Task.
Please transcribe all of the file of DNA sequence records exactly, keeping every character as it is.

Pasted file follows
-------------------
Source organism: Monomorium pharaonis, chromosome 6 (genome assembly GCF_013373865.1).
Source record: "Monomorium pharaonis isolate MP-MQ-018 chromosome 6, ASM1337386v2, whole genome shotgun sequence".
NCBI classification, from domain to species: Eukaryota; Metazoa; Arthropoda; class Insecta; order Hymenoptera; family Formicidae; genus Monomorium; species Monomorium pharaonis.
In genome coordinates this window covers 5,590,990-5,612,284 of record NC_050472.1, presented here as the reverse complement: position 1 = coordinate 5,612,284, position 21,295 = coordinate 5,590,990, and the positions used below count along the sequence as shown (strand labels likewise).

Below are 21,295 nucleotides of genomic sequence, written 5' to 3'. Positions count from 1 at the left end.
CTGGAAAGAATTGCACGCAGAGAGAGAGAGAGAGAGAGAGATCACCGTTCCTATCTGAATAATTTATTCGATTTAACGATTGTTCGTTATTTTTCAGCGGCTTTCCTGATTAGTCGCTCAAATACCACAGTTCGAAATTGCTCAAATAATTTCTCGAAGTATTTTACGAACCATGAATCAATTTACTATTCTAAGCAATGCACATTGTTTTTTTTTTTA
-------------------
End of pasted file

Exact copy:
Source organism: Monomorium pharaonis, chromosome 6 (genome assembly GCF_013373865.1).
Source record: "Monomorium pharaonis isolate MP-MQ-018 chromosome 6, ASM1337386v2, whole genome shotgun sequence".
NCBI classification, from domain to species: Eukaryota; Metazoa; Arthropoda; class Insecta; order Hymenoptera; family Formicidae; genus Monomorium; species Monomorium pharaonis.
In genome coordinates this window covers 5,590,990-5,612,284 of record NC_050472.1, presented here as the reverse complement: position 1 = coordinate 5,612,284, position 21,295 = coordinate 5,590,990, and the positions used below count along the sequence as shown (strand labels likewise).

Below are 21,295 nucleotides of genomic sequence, written 5' to 3'. Positions count from 1 at the left end.
CTGGAAAGAATTGCACGCAGAGAGAGAGAGAGAGAGAGAGATCACCGTTCCTATCTGAATAATTTATTCGATTTAACGATTGTTCGTTATTTTTCAGCGGCTTTCCTGATTAGTCGCTCAAATACCACAGTTCGAAATTGCTCAAATAATTTCTCGAAGTATTTTACGAACCATGAATCAATTTACTATTCTAAGCAATGCACATTGTTTTTTTTTTTA